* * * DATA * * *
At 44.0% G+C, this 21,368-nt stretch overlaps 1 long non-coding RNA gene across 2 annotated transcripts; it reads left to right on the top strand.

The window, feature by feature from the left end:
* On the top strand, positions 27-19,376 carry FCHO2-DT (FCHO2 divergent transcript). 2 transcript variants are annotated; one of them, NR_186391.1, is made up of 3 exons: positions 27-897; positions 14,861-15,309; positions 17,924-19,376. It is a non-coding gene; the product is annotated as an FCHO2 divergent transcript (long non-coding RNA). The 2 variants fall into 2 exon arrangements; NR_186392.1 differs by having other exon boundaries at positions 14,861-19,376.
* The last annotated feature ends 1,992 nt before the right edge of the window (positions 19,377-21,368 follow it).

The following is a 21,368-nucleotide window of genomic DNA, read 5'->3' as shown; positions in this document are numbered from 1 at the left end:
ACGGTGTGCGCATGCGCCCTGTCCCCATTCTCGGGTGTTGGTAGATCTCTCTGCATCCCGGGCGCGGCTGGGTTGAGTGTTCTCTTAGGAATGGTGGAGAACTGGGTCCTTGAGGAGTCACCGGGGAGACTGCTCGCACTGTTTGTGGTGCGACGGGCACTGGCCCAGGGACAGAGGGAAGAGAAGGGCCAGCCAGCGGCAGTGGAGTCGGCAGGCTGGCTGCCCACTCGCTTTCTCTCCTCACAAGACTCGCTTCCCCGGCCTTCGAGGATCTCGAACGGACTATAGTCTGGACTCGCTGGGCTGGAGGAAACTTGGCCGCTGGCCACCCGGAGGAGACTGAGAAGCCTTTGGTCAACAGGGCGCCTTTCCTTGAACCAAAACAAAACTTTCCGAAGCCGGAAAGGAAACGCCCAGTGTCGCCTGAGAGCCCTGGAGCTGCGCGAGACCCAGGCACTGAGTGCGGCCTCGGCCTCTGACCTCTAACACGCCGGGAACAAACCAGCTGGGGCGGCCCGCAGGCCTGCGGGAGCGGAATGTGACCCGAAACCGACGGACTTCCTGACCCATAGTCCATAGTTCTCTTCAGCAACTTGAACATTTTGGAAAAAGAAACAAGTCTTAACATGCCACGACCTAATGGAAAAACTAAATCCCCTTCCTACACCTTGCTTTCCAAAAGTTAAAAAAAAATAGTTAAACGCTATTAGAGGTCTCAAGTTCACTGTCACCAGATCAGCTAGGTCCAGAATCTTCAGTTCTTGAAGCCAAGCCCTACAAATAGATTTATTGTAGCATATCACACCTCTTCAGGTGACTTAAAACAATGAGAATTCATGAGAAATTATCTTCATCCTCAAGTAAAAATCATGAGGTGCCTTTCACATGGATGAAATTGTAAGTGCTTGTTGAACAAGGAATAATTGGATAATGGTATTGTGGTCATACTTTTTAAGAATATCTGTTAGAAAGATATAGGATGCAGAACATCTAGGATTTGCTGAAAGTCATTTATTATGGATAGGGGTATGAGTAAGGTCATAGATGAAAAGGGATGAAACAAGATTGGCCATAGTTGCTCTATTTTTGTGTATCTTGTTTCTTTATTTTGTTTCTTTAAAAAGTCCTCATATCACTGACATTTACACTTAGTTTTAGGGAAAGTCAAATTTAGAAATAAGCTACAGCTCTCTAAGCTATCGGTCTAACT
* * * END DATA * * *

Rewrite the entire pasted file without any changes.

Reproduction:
At 44.0% G+C, this 21,368-nt stretch overlaps 1 long non-coding RNA gene across 2 annotated transcripts; it reads left to right on the top strand.

The window, feature by feature from the left end:
* On the top strand, positions 27-19,376 carry FCHO2-DT (FCHO2 divergent transcript). 2 transcript variants are annotated; one of them, NR_186391.1, is made up of 3 exons: positions 27-897; positions 14,861-15,309; positions 17,924-19,376. It is a non-coding gene; the product is annotated as an FCHO2 divergent transcript (long non-coding RNA). The 2 variants fall into 2 exon arrangements; NR_186392.1 differs by having other exon boundaries at positions 14,861-19,376.
* The last annotated feature ends 1,992 nt before the right edge of the window (positions 19,377-21,368 follow it).

The following is a 21,368-nucleotide window of genomic DNA, read 5'->3' as shown; positions in this document are numbered from 1 at the left end:
ACGGTGTGCGCATGCGCCCTGTCCCCATTCTCGGGTGTTGGTAGATCTCTCTGCATCCCGGGCGCGGCTGGGTTGAGTGTTCTCTTAGGAATGGTGGAGAACTGGGTCCTTGAGGAGTCACCGGGGAGACTGCTCGCACTGTTTGTGGTGCGACGGGCACTGGCCCAGGGACAGAGGGAAGAGAAGGGCCAGCCAGCGGCAGTGGAGTCGGCAGGCTGGCTGCCCACTCGCTTTCTCTCCTCACAAGACTCGCTTCCCCGGCCTTCGAGGATCTCGAACGGACTATAGTCTGGACTCGCTGGGCTGGAGGAAACTTGGCCGCTGGCCACCCGGAGGAGACTGAGAAGCCTTTGGTCAACAGGGCGCCTTTCCTTGAACCAAAACAAAACTTTCCGAAGCCGGAAAGGAAACGCCCAGTGTCGCCTGAGAGCCCTGGAGCTGCGCGAGACCCAGGCACTGAGTGCGGCCTCGGCCTCTGACCTCTAACACGCCGGGAACAAACCAGCTGGGGCGGCCCGCAGGCCTGCGGGAGCGGAATGTGACCCGAAACCGACGGACTTCCTGACCCATAGTCCATAGTTCTCTTCAGCAACTTGAACATTTTGGAAAAAGAAACAAGTCTTAACATGCCACGACCTAATGGAAAAACTAAATCCCCTTCCTACACCTTGCTTTCCAAAAGTTAAAAAAAAATAGTTAAACGCTATTAGAGGTCTCAAGTTCACTGTCACCAGATCAGCTAGGTCCAGAATCTTCAGTTCTTGAAGCCAAGCCCTACAAATAGATTTATTGTAGCATATCACACCTCTTCAGGTGACTTAAAACAATGAGAATTCATGAGAAATTATCTTCATCCTCAAGTAAAAATCATGAGGTGCCTTTCACATGGATGAAATTGTAAGTGCTTGTTGAACAAGGAATAATTGGATAATGGTATTGTGGTCATACTTTTTAAGAATATCTGTTAGAAAGATATAGGATGCAGAACATCTAGGATTTGCTGAAAGTCATTTATTATGGATAGGGGTATGAGTAAGGTCATAGATGAAAAGGGATGAAACAAGATTGGCCATAGTTGCTCTATTTTTGTGTATCTTGTTTCTTTATTTTGTTTCTTTAAAAAGTCCTCATATCACTGACATTTACACTTAGTTTTAGGGAAAGTCAAATTTAGAAATAAGCTACAGCTCTCTAAGCTATCGGTCTAACT